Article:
Each paragraph written for Alone has three elements to it; a card is drawn and a dice rolled. The suit of the card determines what the tone of the writing must be, building on the parallel narrative voices aspect. The value of the card determines what is being described. The dice roll determines if the memories your character has are good, bad or complicated. So what are the parallel voices I am alluding to, and why are they important? When you write a paragraph in Alone you either write it as a personal log, about your character’s intimate, private experiences – or a status report to send to the military about the base’s strategic value. Delineating these voices is the crux of Alone’s drama, because while a narrative might emerge in the private log, that is not appropriate for a formal report. So you have to be able to imagine trying to set aside what might be cruel, or sad memories of former friends to blankly report on whether or not their rooms are usable. Or try to set aside memories of the people who once used a barracks to count the number of guns that are left.

This works because Alone is a solitaire game; the player both plays their character and also, in a way, the audience of their journal. I don’t think a GM’d game, or a game with multiple PCs, could offer the same opportunities for introspection that are at Alone’s heart – there is often relatively less space for private internal monologuing in a game with a party to interact with. You could absolutely make a version of Alone that built on a party aspect – it would be a different game, but imagine playing it with a second player who takes on the role of the voice on the end of the phone – alternating between attentive operator trying to make small talk on what must seem to them a boring recon mission and voice of command demanding everything be accounted for and analysed. They could spur conversation and drive the narrative forward by asking questions.

But that is a house rule. Returning to the game as it is, I have described its fundamental mechanics but I feel it is very difficult to explain why it resonated so deeply with me. My love of urban exploration is one thing. But Alone is about more than urban exploration, and it is about more than wallowing in pity and nostalgia or even dredging up painful memories. It implicitly, through its mechanics, sets the single player in conflict with an unplayed force – the nameless, contextless recipient of the official report, obsessed only with productivity and what can be salvaged physically. The dehumanising effects of war are fertile ground for stories about mechanised or future conflict; it is almost a truism that in stories of vehicular combat it is the demolition of flashy equipment that is memorable, and the living bodies inside are downplayed. Alone reframes this; you must put aside whatever human emotions you have to try and rationalise whether or not something is useful. It almost feels like a game exploring grief, or at least the process of setting matters in order after someone dies. Grief must be set aside to do unpleasant, dehumanised business.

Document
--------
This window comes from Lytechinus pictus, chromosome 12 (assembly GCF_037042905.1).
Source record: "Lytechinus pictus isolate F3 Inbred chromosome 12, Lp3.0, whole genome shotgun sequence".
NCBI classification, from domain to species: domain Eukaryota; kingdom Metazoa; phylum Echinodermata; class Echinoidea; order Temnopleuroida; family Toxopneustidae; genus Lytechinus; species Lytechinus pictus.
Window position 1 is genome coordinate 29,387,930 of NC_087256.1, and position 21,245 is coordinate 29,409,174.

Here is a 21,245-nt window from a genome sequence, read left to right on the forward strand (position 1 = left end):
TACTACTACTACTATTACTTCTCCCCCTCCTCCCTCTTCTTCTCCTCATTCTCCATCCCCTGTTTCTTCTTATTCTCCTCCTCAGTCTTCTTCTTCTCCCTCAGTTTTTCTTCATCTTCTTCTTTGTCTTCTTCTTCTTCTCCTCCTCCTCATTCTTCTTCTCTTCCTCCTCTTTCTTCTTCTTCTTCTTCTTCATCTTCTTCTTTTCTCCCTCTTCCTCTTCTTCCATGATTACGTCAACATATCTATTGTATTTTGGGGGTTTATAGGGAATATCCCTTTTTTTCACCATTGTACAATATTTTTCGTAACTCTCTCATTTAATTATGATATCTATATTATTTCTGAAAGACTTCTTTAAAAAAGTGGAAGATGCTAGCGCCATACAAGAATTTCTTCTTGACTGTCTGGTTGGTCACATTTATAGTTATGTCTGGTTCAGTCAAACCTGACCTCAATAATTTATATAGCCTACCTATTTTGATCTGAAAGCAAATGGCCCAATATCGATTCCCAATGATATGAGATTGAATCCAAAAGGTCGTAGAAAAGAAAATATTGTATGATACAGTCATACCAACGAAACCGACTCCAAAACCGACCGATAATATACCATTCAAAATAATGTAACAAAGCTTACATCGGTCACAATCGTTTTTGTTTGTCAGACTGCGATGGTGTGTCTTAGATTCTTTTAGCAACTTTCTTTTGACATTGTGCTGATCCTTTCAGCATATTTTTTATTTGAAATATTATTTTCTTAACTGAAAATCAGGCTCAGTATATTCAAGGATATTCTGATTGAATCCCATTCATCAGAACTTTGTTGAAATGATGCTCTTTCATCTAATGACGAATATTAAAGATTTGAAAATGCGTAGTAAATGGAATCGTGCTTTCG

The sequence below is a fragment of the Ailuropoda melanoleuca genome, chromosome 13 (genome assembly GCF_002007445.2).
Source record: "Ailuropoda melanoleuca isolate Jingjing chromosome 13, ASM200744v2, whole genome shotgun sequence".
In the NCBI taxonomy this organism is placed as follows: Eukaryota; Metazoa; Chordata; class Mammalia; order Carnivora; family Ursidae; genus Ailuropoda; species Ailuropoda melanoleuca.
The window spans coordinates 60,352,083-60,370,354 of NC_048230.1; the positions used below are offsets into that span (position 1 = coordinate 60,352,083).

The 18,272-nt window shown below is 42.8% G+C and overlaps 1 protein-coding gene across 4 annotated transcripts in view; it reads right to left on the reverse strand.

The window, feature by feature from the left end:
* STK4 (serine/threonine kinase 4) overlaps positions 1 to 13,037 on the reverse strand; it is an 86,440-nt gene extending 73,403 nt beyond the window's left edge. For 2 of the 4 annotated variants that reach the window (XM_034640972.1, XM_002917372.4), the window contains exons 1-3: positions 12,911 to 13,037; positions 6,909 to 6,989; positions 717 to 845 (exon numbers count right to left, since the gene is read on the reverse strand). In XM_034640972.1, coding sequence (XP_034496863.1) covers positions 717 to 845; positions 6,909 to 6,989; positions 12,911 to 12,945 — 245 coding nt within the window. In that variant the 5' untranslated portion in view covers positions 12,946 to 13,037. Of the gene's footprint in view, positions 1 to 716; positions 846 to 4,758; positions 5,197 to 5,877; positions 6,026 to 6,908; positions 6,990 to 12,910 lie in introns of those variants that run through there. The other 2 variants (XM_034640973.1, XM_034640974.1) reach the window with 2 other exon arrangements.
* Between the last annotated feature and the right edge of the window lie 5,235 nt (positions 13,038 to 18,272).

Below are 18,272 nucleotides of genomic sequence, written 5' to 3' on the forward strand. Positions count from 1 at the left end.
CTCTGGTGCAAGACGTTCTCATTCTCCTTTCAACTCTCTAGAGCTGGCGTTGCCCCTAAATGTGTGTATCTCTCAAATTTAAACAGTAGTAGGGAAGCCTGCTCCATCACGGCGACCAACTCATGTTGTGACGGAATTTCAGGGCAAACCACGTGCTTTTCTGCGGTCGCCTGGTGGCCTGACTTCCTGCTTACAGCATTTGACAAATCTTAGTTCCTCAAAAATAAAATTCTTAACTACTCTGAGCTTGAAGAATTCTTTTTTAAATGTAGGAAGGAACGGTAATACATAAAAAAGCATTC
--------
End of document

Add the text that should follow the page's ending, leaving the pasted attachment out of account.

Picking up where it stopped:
I’ve not gone much into what could be specific genre inspirations for Alone because it works very well as a simple character study. The whole point is you are a pilot no longer, you have no war to fight, you are reliving and revisiting your past. Consider it instead in terms of more general themes of post-fall society. But there is one scene in mecha anime that would work very well to get a player into a mindset that would work for Alone. There is a scene early in the OVA Aim for the Top! Gunbuster where the protagonist disobeys orders to explore a shipwreck in space, looking for answers about her family. The atmosphere there would suit Alone – as would the tension between what “should” be done, and what might offer closure.